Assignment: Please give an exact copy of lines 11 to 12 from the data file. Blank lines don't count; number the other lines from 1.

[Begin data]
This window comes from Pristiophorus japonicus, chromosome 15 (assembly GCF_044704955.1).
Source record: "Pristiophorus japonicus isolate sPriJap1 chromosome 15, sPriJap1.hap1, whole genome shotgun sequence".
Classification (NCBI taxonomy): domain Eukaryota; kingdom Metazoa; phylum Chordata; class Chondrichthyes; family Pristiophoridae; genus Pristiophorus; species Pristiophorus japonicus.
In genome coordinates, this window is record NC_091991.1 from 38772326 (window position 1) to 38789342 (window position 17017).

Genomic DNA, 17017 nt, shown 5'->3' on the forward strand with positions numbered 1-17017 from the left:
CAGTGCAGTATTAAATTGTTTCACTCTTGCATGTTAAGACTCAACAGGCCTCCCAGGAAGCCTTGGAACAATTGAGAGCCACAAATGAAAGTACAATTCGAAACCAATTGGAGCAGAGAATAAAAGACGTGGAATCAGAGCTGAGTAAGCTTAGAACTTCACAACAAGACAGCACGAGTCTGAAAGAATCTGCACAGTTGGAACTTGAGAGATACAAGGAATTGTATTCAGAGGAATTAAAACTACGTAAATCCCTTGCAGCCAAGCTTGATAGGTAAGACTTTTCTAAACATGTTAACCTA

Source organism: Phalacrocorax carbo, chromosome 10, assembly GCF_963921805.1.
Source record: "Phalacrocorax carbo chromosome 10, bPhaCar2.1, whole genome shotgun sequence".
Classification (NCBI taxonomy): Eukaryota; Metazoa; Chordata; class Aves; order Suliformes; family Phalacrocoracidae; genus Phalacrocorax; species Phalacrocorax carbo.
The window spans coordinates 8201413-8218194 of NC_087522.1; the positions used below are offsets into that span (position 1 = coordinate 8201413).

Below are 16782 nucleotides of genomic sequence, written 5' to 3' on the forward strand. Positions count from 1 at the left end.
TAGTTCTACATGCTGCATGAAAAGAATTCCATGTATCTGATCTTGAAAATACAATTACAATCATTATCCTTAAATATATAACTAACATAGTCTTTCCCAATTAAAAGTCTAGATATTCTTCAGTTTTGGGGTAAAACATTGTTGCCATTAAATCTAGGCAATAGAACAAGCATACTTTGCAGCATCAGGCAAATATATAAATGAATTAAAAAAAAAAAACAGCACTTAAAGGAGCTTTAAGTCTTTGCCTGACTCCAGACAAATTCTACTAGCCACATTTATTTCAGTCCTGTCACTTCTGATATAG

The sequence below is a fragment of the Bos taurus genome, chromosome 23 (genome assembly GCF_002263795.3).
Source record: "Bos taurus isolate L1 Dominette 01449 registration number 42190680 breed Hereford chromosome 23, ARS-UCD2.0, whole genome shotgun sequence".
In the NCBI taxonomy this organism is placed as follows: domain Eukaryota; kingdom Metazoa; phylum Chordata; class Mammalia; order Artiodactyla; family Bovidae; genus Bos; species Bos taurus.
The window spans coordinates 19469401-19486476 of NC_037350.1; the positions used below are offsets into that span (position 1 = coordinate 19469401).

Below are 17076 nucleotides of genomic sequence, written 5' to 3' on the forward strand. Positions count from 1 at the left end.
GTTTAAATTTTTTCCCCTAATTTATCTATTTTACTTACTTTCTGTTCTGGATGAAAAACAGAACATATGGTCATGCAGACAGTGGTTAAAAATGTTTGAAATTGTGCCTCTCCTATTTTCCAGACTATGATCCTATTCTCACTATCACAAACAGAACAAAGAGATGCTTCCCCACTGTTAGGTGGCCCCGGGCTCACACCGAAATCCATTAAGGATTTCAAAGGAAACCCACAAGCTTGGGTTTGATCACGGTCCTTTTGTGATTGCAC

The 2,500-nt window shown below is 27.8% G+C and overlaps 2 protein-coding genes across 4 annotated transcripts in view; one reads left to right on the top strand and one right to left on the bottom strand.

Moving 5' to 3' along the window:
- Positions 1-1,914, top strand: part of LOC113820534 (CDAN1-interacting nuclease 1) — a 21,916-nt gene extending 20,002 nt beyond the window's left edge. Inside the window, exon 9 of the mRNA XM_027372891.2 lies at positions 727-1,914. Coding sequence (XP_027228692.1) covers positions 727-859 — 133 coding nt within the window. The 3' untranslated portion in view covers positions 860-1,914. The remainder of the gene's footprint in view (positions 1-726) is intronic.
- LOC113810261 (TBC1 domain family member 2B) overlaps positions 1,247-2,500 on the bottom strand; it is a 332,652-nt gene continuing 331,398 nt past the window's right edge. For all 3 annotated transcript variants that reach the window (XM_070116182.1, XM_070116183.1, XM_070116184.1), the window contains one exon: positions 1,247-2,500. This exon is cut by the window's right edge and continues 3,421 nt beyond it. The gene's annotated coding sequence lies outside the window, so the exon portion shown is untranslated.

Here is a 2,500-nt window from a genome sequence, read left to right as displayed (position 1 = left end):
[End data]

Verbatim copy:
Below are 16782 nucleotides of genomic sequence, written 5' to 3' on the forward strand. Positions count from 1 at the left end.
TAGTTCTACATGCTGCATGAAAAGAATTCCATGTATCTGATCTTGAAAATACAATTACAATCATTATCCTTAAATATATAACTAACATAGTCTTTCCCAATTAAAAGTCTAGATATTCTTCAGTTTTGGGGTAAAACATTGTTGCCATTAAATCTAGGCAATAGAACAAGCATACTTTGCAGCATCAGGCAAATATATAAATGAATTAAAAAAAAAAAACAGCACTTAAAGGAGCTTTAAGTCTTTGCCTGACTCCAGACAAATTCTACTAGCCACATTTATTTCAGTCCTGTCACTTCTGATATAG